This guide will help you get ready for your surgery to have your programmable or nonprogrammable ventriculoperitoneal (VP) shunt placed at Memorial Sloan Kettering (MSK). It will also help you understand what to expect during your recovery.
Read through this guide at least once before your surgery and use it as a reference in the days leading up to your surgery.
Bring this guide with you every time you come to MSK, including the day of your surgery. You and your healthcare team will refer to it throughout your care.Back to top
About Your Surgery
A VP shunt is used to drain extra cerebrospinal fluid (CSF) from your brain. CSF is the fluid that surrounds your brain and spinal cord. It’s made in the ventricles (hollow spaces) inside your brain.
CSF protects your brain and spinal cord by acting as a cushion. However, when you have too much of it, it puts pressure on your brain and skull. Extra CSF fluid can be caused by different things, such as a brain tumor or it can be present when you’re born. This extra fluid also makes your ventricles grow bigger (see Figure 1). This is called hydrocephalus (hy-dro-ceph-a-lus).
The most common symptoms of hydrocephalus include:
- Fatigue (feeling more tired or weak than usual), drowsiness (not able to stay awake or focus), or both
- Nausea (feeling like you’re going to throw up) and vomiting (throwing up)
- Irritability (feeling angrier than usual)
- Problems with thinking and memory, such as confusion
- Trouble with balance and walking
- Not being able to control when you urinate (pee)
To help drain the extra CSF from your brain, a VP shunt will be placed into your head. The VP shunt works by taking the fluid out of your brain and moving it into your abdomen (belly), where it’s absorbed by your body. This lowers the pressure and swelling in your brain.
A VP shunt has 3 parts (see Figure 2):
- A one-way valve with a reservoir.
- A short catheter (thin, flexible tube)
- A long catheter
The valve controls the flow of CSF fluid. It’s attached on one end to the short catheter so it can drain the fluid away from your brain. The short catheter can be placed in the front, back, or side of your head.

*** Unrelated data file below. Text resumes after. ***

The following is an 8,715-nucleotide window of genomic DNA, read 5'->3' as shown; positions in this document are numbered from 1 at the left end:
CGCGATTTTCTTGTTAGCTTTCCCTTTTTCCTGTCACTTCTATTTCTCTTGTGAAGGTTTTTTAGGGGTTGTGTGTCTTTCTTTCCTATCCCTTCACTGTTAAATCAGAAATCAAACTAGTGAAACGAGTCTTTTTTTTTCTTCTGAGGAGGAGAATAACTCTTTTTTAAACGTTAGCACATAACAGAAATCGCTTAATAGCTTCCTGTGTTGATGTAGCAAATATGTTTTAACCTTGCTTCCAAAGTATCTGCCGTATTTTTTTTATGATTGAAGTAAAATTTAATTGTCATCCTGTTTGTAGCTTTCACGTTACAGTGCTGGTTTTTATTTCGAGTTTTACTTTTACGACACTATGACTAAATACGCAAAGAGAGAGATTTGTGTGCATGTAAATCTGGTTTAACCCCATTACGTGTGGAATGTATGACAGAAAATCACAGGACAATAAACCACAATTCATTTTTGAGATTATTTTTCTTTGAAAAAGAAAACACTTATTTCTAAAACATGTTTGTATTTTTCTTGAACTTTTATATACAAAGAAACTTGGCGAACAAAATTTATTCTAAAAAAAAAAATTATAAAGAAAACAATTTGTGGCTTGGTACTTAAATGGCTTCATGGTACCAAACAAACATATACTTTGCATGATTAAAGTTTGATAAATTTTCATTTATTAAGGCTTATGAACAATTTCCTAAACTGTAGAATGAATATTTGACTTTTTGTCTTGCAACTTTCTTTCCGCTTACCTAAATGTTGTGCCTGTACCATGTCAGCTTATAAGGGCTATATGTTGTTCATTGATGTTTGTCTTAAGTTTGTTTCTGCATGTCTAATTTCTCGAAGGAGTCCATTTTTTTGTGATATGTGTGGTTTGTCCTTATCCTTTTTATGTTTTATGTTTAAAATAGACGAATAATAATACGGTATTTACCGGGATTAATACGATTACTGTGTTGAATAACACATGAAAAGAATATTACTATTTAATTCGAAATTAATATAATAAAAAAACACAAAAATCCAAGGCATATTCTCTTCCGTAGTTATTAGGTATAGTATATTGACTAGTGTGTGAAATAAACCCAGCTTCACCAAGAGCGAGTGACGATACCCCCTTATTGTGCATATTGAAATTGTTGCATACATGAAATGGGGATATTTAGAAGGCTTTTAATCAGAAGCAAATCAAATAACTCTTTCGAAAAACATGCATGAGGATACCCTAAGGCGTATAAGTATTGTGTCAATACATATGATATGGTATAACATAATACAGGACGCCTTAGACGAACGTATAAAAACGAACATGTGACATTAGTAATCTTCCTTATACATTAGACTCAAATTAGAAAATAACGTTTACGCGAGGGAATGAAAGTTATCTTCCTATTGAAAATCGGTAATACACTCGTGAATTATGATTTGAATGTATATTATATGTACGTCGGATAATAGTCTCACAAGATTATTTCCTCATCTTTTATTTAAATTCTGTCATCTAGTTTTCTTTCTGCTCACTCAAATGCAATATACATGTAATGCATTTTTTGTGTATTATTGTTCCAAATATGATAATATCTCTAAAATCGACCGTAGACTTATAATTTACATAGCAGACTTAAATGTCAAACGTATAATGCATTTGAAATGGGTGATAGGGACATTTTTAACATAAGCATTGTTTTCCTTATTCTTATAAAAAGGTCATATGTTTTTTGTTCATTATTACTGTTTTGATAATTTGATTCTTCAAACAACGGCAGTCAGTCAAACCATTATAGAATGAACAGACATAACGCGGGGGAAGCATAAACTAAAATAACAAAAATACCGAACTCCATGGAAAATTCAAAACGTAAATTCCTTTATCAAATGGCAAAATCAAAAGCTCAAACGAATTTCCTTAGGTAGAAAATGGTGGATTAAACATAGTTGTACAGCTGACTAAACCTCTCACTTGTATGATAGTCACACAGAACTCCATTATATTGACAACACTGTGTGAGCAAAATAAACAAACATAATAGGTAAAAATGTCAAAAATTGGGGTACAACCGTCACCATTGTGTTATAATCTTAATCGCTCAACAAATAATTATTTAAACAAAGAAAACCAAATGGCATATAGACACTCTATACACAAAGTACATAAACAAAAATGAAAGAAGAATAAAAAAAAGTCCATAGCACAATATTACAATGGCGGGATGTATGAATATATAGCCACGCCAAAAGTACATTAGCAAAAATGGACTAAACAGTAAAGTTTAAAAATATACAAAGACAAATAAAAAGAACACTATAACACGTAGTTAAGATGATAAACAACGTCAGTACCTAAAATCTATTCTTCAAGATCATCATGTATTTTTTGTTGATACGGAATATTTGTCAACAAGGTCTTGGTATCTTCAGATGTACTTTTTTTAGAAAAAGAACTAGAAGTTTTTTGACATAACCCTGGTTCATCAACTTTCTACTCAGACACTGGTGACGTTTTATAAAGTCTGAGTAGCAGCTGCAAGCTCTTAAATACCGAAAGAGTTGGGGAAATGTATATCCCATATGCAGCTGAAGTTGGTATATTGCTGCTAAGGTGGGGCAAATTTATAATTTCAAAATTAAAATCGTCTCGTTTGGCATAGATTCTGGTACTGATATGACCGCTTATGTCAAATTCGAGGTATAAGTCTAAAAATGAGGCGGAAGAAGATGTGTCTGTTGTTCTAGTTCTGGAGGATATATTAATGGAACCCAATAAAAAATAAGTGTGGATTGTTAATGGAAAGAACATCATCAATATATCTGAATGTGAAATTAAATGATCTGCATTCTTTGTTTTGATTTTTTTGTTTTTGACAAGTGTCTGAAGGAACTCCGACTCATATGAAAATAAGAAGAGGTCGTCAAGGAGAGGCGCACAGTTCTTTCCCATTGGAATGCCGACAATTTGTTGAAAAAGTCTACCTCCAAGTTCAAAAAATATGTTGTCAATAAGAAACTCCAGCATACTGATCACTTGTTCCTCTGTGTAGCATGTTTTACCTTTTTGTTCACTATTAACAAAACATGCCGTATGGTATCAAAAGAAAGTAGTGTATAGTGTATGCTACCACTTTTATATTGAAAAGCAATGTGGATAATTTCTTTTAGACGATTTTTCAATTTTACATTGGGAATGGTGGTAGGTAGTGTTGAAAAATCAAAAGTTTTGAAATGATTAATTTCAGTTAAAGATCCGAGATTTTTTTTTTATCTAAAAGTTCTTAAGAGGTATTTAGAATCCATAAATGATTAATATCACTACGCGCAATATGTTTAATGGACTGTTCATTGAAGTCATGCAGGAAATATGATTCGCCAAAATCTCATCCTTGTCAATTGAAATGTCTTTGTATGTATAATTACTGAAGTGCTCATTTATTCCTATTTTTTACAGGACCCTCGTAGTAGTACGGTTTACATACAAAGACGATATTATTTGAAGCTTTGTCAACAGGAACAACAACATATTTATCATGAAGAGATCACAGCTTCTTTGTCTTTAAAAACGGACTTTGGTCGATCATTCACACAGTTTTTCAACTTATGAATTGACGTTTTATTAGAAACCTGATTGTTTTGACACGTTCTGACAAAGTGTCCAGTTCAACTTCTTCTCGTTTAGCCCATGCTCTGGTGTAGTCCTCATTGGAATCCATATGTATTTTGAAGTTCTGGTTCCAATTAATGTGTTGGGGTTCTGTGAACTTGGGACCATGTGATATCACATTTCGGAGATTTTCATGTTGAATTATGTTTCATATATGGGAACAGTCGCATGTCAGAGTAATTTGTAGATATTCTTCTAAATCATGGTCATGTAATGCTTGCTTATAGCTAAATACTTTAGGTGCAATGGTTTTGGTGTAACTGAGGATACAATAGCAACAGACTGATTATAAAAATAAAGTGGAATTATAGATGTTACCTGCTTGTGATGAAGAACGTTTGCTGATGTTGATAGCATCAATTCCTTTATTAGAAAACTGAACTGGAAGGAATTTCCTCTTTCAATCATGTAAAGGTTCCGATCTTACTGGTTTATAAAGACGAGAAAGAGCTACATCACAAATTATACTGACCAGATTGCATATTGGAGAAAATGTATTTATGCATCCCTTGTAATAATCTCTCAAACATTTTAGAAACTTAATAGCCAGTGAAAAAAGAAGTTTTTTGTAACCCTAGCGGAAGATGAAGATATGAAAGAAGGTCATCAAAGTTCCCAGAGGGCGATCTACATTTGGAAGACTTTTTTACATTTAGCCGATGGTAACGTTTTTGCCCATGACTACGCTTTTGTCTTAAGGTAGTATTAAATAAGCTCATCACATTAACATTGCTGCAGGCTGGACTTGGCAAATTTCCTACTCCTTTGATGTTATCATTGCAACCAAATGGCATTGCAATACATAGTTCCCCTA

The reservoir collects a small amount of CSF which your doctor can use to sample your CSF for tests if needed.
The long catheter is attached to the other end of the valve. The long catheter is placed under your skin, behind your ear, down your neck, and into your abdomen.
As the VP shunt drains extra CSF and lessens the pressure in your brain, it may ease some of your symptoms. Some symptoms will stop right after the VP shunt is inserted. Others will go away more slowly, sometimes over a few weeks.
The amount of fluid that’s drained by your VP shunt depends on the settings on the shunt. If you have nonprogrammable VP shunt, your doctor will program the settings in advance and they can’t be changed. If you have a programmable VP shunt, the settings can be changed by your doctor if needed.
Your doctor will decide which type of VP shunt is best for you.
VP shunt surgery
Your VP shunt surgery will take place in the operating room while you’re asleep.
The surgery will take about 1 hour.
Once you’re asleep, the doctor will shave off some hair near the area where they’ll make the incision (surgical cut) on your head. Your entire head won’t be shaved.
Your doctor will make 3 small incisions: 1 in your head, 1 in your neck, and 1 in your abdomen. These incisions will help guide the catheter so it can be placed correctly. The doctor will close the incisions with stitches or staples.
You won’t be able to see the catheter because it will be under your skin. However, you may be able to feel the shunt catheter along your neck.
Once all the parts of the shunt are connected, it will start draining the excess CSF as needed to reduce the pressure in your brain.Back to top
Before Your Surgery
The information in this section will help you get ready for your surgery. Read through this section when your surgery is scheduled and refer to it as your surgery date gets closer. It has important information about what you need to do before your surgery.
Write down your questions and be sure to ask your healthcare provider.
Getting ready for your surgery
You and your healthcare team will work together to get ready for your surgery. Help us keep you safe during your surgery by telling us if any of the following statements apply to you, even if you aren’t sure.
- I take a blood thinner. Some examples are aspirin, heparin, warfarin (Jantoven®, Coumadin®), clopidogrel (Plavix®), enoxaparin (Lovenox®), dabigatran (Pradaxa®), apixaban (Eliquis®), and rivaroxaban (Xarelto®). There are others, so be sure your healthcare provider knows all the medications you’re taking.
- I take prescription medications (medications prescribed by a healthcare provider), including patches and creams.
- I take over-the-counter medications (medications I buy without a prescription), including patches and creams.
- I take dietary supplements, such as herbs, vitamins, minerals, or natural or home remedies.
- I have a pacemaker, automatic implantable cardioverter-defibrillator (AICD), or other heart device.